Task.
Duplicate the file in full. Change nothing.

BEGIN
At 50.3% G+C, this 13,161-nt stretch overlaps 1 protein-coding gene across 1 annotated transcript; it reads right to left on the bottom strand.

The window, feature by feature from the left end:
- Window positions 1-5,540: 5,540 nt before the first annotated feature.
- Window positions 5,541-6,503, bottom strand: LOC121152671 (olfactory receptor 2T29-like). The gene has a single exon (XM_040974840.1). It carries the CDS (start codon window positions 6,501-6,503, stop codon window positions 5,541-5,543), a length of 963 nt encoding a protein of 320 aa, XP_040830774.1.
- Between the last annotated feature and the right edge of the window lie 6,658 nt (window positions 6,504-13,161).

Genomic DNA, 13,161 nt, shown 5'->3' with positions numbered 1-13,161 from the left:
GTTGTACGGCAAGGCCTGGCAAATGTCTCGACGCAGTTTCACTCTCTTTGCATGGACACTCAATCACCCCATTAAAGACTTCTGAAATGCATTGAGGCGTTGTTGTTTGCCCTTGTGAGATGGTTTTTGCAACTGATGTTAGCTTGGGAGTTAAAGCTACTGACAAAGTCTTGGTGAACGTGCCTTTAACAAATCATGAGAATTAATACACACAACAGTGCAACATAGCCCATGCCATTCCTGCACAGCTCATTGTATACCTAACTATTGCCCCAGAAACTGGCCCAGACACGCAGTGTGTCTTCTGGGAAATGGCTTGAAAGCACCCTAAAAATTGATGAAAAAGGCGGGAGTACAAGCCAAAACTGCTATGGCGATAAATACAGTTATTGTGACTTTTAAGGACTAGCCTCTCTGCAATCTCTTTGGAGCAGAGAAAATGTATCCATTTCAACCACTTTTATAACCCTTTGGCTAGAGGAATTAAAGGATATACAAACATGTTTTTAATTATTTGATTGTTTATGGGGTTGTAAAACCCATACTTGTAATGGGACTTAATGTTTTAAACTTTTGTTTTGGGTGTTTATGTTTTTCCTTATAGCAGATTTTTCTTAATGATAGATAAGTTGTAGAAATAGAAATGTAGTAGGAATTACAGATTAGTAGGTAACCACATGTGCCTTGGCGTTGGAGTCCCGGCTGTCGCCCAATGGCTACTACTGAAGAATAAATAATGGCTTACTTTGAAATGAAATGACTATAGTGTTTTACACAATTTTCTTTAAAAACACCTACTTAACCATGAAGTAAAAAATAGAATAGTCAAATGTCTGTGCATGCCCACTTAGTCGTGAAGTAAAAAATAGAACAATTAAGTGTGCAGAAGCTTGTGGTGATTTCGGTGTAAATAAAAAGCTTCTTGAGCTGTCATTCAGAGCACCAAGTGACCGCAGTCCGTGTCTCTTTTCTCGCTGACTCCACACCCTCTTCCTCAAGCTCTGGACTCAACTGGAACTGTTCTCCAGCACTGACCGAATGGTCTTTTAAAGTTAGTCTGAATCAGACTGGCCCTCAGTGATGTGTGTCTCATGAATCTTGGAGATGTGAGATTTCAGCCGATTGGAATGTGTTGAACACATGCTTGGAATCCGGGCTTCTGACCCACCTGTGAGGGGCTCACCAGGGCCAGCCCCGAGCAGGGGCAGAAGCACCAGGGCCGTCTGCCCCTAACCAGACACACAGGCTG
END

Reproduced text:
At 50.3% G+C, this 13,161-nt stretch overlaps 1 protein-coding gene across 1 annotated transcript; it reads right to left on the bottom strand.

The window, feature by feature from the left end:
- Window positions 1-5,540: 5,540 nt before the first annotated feature.
- Window positions 5,541-6,503, bottom strand: LOC121152671 (olfactory receptor 2T29-like). The gene has a single exon (XM_040974840.1). It carries the CDS (start codon window positions 6,501-6,503, stop codon window positions 5,541-5,543), a length of 963 nt encoding a protein of 320 aa, XP_040830774.1.
- Between the last annotated feature and the right edge of the window lie 6,658 nt (window positions 6,504-13,161).

Genomic DNA, 13,161 nt, shown 5'->3' with positions numbered 1-13,161 from the left:
GTTGTACGGCAAGGCCTGGCAAATGTCTCGACGCAGTTTCACTCTCTTTGCATGGACACTCAATCACCCCATTAAAGACTTCTGAAATGCATTGAGGCGTTGTTGTTTGCCCTTGTGAGATGGTTTTTGCAACTGATGTTAGCTTGGGAGTTAAAGCTACTGACAAAGTCTTGGTGAACGTGCCTTTAACAAATCATGAGAATTAATACACACAACAGTGCAACATAGCCCATGCCATTCCTGCACAGCTCATTGTATACCTAACTATTGCCCCAGAAACTGGCCCAGACACGCAGTGTGTCTTCTGGGAAATGGCTTGAAAGCACCCTAAAAATTGATGAAAAAGGCGGGAGTACAAGCCAAAACTGCTATGGCGATAAATACAGTTATTGTGACTTTTAAGGACTAGCCTCTCTGCAATCTCTTTGGAGCAGAGAAAATGTATCCATTTCAACCACTTTTATAACCCTTTGGCTAGAGGAATTAAAGGATATACAAACATGTTTTTAATTATTTGATTGTTTATGGGGTTGTAAAACCCATACTTGTAATGGGACTTAATGTTTTAAACTTTTGTTTTGGGTGTTTATGTTTTTCCTTATAGCAGATTTTTCTTAATGATAGATAAGTTGTAGAAATAGAAATGTAGTAGGAATTACAGATTAGTAGGTAACCACATGTGCCTTGGCGTTGGAGTCCCGGCTGTCGCCCAATGGCTACTACTGAAGAATAAATAATGGCTTACTTTGAAATGAAATGACTATAGTGTTTTACACAATTTTCTTTAAAAACACCTACTTAACCATGAAGTAAAAAATAGAATAGTCAAATGTCTGTGCATGCCCACTTAGTCGTGAAGTAAAAAATAGAACAATTAAGTGTGCAGAAGCTTGTGGTGATTTCGGTGTAAATAAAAAGCTTCTTGAGCTGTCATTCAGAGCACCAAGTGACCGCAGTCCGTGTCTCTTTTCTCGCTGACTCCACACCCTCTTCCTCAAGCTCTGGACTCAACTGGAACTGTTCTCCAGCACTGACCGAATGGTCTTTTAAAGTTAGTCTGAATCAGACTGGCCCTCAGTGATGTGTGTCTCATGAATCTTGGAGATGTGAGATTTCAGCCGATTGGAATGTGTTGAACACATGCTTGGAATCCGGGCTTCTGACCCACCTGTGAGGGGCTCACCAGGGCCAGCCCCGAGCAGGGGCAGAAGCACCAGGGCCGTCTGCCCCTAACCAGACACACAGGCTG